This process draws on content at every stage, from onboarding and training to updates and general communications. If it exists in your organization you can tap into a prime source of material for repurposing and insights for lead generation; if it doesn't, then it's worth considering the opportunities it presents for your existing marketing content – a 2017 Dimension Data survey found 84% of companies that work to improve customer experience say it's resulted in an increase in revenue.

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Repurpose content to enhance customer experience

"A great early example of customer success was Nintendo's Power Line program," explains Danny. "They realized players who couldn’t get past certain obstacles in a game were getting demotivated and less likely to buy the next title, so they set up a hotline staffed by 'gameplay counselors’ for anyone who needed help getting unstuck.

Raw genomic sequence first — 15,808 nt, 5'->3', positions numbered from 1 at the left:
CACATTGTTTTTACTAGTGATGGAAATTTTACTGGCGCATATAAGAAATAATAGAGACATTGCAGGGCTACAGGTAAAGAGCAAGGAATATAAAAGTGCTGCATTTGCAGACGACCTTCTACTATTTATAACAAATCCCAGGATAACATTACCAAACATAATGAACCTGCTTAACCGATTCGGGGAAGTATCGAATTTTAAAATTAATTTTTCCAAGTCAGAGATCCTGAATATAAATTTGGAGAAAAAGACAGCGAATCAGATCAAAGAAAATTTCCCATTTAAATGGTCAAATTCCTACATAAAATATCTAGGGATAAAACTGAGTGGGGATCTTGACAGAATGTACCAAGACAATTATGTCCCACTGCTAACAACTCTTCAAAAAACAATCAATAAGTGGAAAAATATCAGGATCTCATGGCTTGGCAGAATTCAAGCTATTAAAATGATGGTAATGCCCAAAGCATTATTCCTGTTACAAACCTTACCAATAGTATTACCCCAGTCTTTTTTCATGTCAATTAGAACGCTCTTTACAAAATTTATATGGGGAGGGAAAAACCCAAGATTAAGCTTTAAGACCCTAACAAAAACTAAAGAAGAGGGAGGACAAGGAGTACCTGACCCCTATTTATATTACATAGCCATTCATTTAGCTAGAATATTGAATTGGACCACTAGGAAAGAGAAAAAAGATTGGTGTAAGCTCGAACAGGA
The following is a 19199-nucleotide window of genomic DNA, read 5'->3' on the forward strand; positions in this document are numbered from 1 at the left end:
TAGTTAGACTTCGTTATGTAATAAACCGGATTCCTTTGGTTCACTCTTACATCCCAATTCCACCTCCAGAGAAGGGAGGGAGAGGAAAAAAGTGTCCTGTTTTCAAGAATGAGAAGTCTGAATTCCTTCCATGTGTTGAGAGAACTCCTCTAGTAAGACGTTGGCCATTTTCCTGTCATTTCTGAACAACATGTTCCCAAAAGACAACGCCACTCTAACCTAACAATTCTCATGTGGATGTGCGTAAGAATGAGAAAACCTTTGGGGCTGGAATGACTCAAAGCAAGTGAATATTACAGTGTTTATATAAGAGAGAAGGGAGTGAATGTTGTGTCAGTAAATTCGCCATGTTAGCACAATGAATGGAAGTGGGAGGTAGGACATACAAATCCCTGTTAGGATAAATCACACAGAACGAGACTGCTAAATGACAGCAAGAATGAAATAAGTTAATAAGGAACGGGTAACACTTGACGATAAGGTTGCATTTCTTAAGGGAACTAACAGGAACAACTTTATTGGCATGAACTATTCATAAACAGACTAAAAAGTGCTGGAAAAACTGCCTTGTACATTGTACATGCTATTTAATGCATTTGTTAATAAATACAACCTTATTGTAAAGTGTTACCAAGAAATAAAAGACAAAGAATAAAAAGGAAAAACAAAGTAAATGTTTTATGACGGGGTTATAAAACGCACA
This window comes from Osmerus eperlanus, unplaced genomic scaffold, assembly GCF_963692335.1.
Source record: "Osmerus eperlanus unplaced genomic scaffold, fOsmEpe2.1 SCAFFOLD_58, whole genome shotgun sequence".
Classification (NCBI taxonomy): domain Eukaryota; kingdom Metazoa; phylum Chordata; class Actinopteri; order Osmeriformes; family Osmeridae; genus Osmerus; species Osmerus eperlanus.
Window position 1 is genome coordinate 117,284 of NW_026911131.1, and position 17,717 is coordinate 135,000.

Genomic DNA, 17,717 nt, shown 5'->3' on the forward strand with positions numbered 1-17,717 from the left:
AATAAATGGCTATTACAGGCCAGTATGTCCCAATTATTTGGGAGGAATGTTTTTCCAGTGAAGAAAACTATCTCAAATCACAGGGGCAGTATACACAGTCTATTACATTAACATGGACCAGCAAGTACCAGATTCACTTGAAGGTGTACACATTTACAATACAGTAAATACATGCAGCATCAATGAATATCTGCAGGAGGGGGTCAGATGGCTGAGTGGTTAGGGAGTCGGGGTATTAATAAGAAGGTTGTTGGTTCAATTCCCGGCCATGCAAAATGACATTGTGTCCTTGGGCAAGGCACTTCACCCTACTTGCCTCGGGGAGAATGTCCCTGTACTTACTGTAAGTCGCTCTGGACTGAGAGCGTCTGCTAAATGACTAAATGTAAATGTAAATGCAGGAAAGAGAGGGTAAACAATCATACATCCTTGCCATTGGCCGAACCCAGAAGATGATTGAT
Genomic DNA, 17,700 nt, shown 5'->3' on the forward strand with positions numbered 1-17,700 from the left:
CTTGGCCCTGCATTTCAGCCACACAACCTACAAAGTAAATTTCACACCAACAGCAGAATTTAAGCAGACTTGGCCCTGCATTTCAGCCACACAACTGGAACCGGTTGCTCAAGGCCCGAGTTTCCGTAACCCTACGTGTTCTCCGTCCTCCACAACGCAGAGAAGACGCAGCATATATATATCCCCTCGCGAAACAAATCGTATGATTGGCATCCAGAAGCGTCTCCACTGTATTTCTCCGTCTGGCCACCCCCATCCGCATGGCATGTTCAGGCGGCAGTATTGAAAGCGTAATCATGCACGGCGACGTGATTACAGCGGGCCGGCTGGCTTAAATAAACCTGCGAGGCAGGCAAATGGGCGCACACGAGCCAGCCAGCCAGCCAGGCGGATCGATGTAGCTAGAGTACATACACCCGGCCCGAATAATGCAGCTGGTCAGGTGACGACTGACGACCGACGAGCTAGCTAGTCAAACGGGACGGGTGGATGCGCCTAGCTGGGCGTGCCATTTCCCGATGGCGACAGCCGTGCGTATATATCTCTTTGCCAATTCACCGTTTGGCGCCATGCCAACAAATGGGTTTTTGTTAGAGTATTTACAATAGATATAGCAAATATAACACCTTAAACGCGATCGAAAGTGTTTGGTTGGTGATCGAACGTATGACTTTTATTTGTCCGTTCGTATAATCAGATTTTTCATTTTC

"Tackling that demotivation helped them cultivate a loyal base who championed their brand over the longer term. While modern customer success teams don’t charge a premium rate for phone calls, the principle is the same! It’s all about listening to your customer to find out what their goals are, and providing the tools that help them get there."

If you're already creating content that helps prospective audiences understand what you're offering, it could be worth investing a little extra time to add some more practical details to a version that would help a customer feel better informed and supported. This is an important factor – PwC's 2018 Future of CX survey found 32% of 12,000 globally distributed respondents said they'd stop doing business with a brand they loved after one bad experience.